Lastly comes the provision in Clause 6 which varies the present statutory provision as to the permanent annual charge for the National Debt. The Finance Act passed, I think, at the time when the present Prime Minister was at the Treasury, fixed that figure at £355,000,000. The effect of it was that if you did not require as much as that to pay the permanent charge on the National Debt, you had at least to set aside that much. That was the limit, unless, indeed, the charge was more, when the larger charge had to be met. That figure has really passed out of the area of practical reckoning and it is better, therefore, to adopt the higher one of £465,000,000, which I am informed is very much like the amount which will be needed in the present year for meeting fixed debt charges. Those are the objects of the Bill. I feel sure your Lordships will pass it with alacrity, if only because of its brevity.

Moved, That the Bill be now read 2a—(The Lord Chancellor.)

2.18 p.m.


My Lords, I can assure the Lord Chancellor that we shall offer no opposition to this slender and handsome Bill which he has introduced. I have only one observation to make. Since the long sickness of my noble friend Lord Arnold, his mantle has fallen on my shoulders and I shall go through the form of initiating the small debate which your Lordships devote to perhaps the most important Bill of the year, the Finance Bill. This time I want to make a suggestion for the Bill that will follow this. The Lord Chancellor said that this is an interim, temporary measure and that some Government will presently have to draw up the real Finance Bill. Whatever the result of the forthcoming appeal to the country, I am at this moment addressing certain Cabinet Ministers and I venture to suggest that some consideration should be given to using our arrangement of taxes to encourage exports. I particularly address myself to the noble Lord, Lord Woolton, because he is still, I understand, in charge of reconstruction, and if it is his duty to look into these matters perhaps he will consider this point.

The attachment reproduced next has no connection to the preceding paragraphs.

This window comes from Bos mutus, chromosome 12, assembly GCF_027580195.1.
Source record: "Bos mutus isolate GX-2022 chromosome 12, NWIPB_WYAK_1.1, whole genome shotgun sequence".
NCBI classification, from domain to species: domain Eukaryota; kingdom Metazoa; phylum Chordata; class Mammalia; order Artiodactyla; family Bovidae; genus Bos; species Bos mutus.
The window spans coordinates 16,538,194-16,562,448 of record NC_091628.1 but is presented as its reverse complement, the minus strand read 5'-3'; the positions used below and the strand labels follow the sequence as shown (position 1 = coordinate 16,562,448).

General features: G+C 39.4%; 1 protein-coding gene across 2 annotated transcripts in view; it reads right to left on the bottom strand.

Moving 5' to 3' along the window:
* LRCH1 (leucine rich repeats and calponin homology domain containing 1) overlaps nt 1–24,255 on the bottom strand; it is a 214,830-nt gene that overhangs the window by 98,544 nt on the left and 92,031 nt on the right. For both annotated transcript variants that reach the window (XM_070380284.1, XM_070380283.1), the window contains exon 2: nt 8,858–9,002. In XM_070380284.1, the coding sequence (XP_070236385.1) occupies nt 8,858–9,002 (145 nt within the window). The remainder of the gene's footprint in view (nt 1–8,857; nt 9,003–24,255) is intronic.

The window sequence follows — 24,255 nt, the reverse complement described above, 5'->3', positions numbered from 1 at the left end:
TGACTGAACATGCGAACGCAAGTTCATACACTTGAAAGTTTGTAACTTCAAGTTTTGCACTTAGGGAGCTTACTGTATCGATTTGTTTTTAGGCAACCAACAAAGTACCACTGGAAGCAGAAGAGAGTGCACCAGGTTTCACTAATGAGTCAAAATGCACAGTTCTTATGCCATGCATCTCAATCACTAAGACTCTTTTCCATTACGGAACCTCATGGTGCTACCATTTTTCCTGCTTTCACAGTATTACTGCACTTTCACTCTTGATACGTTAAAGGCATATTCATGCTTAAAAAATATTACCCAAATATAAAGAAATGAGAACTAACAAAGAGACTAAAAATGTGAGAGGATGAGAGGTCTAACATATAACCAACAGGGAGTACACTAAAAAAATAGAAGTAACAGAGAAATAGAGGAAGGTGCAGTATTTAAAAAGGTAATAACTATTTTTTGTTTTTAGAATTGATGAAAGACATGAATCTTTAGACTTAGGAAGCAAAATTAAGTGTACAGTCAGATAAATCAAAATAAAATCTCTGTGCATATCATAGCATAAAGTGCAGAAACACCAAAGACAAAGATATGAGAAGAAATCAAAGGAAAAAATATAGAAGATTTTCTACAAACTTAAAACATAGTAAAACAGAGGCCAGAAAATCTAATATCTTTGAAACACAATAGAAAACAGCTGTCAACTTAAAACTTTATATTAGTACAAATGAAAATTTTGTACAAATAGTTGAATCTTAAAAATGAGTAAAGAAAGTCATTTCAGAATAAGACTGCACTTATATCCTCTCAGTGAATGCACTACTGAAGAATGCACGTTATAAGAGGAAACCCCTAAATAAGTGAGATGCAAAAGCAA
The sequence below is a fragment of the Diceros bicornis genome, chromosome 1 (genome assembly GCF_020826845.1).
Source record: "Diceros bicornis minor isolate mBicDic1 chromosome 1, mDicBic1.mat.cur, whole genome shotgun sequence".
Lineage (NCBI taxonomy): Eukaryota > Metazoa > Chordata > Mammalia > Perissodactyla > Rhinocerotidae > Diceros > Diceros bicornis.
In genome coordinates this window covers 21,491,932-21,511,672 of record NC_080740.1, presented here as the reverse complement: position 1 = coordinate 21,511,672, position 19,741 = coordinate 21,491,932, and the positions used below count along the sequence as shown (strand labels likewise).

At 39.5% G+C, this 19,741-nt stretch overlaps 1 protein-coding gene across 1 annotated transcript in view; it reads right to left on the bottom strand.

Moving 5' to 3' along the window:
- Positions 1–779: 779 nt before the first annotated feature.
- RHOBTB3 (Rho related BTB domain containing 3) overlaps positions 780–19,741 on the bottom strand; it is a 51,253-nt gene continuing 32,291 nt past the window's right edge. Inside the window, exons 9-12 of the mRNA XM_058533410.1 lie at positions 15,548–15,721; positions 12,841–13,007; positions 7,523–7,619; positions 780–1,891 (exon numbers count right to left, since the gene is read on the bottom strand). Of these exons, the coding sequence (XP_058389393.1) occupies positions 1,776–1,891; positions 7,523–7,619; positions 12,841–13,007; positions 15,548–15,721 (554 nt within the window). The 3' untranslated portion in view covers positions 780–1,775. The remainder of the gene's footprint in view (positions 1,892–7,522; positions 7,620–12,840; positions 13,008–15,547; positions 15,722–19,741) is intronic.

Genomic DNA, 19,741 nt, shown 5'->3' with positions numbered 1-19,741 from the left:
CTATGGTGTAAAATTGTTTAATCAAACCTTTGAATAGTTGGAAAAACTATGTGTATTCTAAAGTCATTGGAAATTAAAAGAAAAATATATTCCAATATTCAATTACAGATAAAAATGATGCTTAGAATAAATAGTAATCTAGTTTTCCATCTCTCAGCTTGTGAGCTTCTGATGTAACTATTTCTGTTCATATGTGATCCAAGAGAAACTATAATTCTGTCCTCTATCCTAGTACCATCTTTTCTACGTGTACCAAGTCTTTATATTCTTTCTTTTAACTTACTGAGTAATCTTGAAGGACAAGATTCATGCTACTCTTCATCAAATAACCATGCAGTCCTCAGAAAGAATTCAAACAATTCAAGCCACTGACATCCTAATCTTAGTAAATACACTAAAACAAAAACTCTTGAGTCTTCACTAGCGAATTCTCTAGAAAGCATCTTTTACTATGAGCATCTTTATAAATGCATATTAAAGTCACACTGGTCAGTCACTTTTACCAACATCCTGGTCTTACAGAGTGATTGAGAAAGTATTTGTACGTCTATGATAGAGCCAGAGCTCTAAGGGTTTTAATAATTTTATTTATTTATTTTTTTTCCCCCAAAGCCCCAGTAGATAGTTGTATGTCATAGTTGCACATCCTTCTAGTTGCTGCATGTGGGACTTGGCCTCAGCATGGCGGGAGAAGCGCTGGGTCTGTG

The system of differential taxation in this country is unpopular, particularly with regard to Income Tax, but with regard to excess profits perhaps it might be possible to consider those firms which are in the export trade and give them some rebate or allowance. In most cases it is far more difficult—and it will be especially so in the years ahead of us—to carry on the export trade, with all its risks and uncertainties, than it is to cater for the home market; and some encouragement, we suggest, should be given to those manufacturers and merchants who are engaged in the export trade to compensate them for this extra risk and trouble. Particularly in regard to excess profits, if there could be some tempering of the wind to the shorn lamb it might give a fillip to our export trade which would be of great value to the whole nation.


May I say, in reply to the noble Lord, that I will see that his suggestion is considered in the proper quarter?

On Question, Bill read 2a; Committee negatived.